Hygienic design

Designing out the hazards

Hygienic design

Designing out the hazards

Food hygiene is a vital matter. The World Health Organization states that eating contaminated food causes 420,000 deaths a year. Ensuring hygienic design at every stage of food and feed processing can play a major role in reducing this risk. Not only does it help ensure food and feed safety, it also increases productivity by reducing cleaning and changeover time and the need for maintenance.


Hygiene conscious

10 years +
How long salmonella can survive on dry surfaces
Fit-for-purpose hygienic design that allows easy and effective cleaning is key to the efficient removal of salmonella and other contaminants.
Reduction in cleaning time
The Ceres RTE breakfast cereals dryer uses a continuous belt-wash system. This allows for belt cleaning during production instead of manual wet cleaning, increasing both efficiency and cleaning effectiveness.

Reducing risk by design

A hygienic design of equipment and plants plays a vital role in ensuring food and feed safety. As well as reducing contamination risks, it allows cleaning plants and equipment more quickly and easily, cutting downtime and boosting productivity. An optimum hygienic design ensures easy cleaning of all surfaces, materials and structural elements, and helps reduce the total cost of ownership (TCO) of equipment.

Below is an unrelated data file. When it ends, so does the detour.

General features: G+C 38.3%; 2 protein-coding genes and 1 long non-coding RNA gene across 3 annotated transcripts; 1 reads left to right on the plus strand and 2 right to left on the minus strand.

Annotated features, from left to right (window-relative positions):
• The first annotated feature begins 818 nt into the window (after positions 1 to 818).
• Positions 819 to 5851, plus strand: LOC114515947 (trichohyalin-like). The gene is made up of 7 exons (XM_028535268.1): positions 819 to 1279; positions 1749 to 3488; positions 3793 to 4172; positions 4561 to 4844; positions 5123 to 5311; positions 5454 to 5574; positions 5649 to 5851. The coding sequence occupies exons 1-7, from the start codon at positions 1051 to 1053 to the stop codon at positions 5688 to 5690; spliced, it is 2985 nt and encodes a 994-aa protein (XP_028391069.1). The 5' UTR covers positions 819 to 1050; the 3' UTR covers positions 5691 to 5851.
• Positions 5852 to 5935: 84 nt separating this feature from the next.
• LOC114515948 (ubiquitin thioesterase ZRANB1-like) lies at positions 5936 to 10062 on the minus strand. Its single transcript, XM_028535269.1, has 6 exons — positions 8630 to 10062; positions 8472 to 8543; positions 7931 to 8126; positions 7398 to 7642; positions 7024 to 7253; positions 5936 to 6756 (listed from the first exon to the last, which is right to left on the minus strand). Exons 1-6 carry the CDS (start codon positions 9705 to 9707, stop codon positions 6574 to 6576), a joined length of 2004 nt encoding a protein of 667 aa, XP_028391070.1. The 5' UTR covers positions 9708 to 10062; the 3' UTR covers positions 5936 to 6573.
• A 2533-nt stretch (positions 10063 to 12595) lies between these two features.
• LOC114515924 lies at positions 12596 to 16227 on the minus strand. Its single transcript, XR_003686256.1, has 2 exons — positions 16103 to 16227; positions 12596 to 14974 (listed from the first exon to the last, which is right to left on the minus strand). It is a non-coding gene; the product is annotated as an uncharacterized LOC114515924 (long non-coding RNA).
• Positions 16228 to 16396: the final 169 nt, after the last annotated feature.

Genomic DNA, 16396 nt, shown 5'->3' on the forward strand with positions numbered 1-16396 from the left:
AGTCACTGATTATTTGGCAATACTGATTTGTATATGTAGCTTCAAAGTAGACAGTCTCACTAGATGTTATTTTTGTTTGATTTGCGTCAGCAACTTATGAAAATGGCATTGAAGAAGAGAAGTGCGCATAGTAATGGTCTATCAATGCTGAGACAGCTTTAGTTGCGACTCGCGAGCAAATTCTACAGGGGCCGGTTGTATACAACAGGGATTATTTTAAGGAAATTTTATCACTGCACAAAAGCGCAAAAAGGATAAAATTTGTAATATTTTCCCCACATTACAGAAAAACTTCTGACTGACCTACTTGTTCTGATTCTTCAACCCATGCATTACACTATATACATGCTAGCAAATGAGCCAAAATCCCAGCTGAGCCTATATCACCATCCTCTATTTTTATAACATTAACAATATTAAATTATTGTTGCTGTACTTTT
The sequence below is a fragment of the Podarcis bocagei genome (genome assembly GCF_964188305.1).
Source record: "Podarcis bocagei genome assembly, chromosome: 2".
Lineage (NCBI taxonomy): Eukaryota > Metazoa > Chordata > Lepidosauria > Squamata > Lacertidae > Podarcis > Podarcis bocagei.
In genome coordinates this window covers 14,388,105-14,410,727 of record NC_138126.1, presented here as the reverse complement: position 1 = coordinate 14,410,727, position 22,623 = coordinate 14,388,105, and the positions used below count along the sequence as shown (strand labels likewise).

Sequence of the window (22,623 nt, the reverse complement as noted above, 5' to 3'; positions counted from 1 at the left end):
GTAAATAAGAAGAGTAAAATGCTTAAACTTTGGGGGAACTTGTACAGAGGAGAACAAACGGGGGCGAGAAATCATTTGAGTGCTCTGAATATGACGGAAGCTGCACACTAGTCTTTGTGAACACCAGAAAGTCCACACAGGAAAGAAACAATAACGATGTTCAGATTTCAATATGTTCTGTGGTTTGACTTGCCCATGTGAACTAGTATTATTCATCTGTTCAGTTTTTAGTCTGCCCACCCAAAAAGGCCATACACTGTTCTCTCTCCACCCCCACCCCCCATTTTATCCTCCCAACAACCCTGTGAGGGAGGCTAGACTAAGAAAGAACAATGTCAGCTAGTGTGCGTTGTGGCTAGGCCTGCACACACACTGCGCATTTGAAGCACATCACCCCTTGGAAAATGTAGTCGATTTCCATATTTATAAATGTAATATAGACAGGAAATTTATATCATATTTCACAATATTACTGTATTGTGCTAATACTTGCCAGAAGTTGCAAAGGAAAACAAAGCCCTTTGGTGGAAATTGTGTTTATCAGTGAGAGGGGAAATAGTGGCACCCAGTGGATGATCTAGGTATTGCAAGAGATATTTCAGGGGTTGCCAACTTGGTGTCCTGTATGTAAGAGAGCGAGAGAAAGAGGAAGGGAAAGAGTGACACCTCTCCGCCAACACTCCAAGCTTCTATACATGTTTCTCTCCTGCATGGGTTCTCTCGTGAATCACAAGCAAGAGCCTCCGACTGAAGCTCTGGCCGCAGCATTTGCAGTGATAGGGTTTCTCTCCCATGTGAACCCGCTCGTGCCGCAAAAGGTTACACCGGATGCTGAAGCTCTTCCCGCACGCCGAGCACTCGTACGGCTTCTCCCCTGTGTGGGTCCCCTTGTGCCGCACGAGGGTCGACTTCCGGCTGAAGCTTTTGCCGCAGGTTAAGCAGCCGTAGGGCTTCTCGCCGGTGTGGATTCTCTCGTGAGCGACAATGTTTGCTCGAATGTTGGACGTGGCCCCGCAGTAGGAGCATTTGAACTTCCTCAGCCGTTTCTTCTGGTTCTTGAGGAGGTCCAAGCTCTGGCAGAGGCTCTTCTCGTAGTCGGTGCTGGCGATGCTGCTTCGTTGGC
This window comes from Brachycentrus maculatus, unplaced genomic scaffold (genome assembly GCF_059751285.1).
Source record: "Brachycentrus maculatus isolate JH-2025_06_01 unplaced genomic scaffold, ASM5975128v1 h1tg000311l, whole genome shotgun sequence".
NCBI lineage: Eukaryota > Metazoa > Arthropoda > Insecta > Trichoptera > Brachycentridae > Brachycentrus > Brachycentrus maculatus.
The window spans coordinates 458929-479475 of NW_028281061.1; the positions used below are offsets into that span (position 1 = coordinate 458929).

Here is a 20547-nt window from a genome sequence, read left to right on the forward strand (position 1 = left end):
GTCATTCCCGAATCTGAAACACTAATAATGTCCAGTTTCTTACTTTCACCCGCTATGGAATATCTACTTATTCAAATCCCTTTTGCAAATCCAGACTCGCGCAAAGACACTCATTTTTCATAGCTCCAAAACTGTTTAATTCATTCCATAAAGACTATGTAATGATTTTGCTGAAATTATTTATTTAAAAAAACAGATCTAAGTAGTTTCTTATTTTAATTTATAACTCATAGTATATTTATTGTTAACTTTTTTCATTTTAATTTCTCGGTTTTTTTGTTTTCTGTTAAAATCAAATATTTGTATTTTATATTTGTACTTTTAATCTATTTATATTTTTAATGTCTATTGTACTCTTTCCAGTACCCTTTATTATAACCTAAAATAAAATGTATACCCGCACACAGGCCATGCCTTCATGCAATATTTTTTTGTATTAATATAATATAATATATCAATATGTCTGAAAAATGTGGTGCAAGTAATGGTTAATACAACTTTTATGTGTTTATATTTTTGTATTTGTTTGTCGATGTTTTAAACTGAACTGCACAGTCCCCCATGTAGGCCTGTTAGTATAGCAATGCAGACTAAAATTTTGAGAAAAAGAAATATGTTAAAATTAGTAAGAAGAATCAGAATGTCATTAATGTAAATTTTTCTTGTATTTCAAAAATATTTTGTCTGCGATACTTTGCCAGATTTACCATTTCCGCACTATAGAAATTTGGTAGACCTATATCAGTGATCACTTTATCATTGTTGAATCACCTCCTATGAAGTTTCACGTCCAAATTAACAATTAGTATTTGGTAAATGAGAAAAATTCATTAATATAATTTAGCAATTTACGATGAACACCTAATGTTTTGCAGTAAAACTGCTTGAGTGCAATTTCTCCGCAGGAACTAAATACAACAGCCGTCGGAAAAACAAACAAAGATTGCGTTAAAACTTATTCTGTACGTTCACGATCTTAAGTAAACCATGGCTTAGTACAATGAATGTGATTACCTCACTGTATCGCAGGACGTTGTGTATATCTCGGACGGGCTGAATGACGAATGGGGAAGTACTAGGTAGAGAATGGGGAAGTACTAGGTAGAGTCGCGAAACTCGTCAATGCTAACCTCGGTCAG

Our state-of-the-art cereals dryer Ceres also has design features such as a continuous belt-wash system and a direct-drive recirculation fan that eliminate belts, shafts, bearings and guards for clean installation. Our enrobing, decorating and cooling machines for cookies, biscuits and bars are also designed to the highest standards, with a focus on full drain ability and avoidance of hollow spaces and crevices. We also provide expert advice on best practice guidelines to organizations including the EHEDG and the Global Food Safety Initiative (GFSI), which we implement in our new designs.

Our broad range of hygienic design solutions includes the Sortex F optical sorter for frozen fruits and vegetables, which has been designed with simplicity in mind and to meet European Hygienic Engineering and Design Group (EHEDG) guidelines. It enables efficient wet cleaning to reduce the risk of microbial contamination and eliminates product build-up. The chocolate molding solution ChocoBotic, meanwhile, is free of chains and their lubricants and has far fewer stations and components.

Fit-for-purpose design is not about over-engineering the equipment, it is about implementing specific features that are absolutely necessary to produce safe food and which enable efficient cleaning.

Edyta Margas, Food and Feed Safety Leader, Bühler Group

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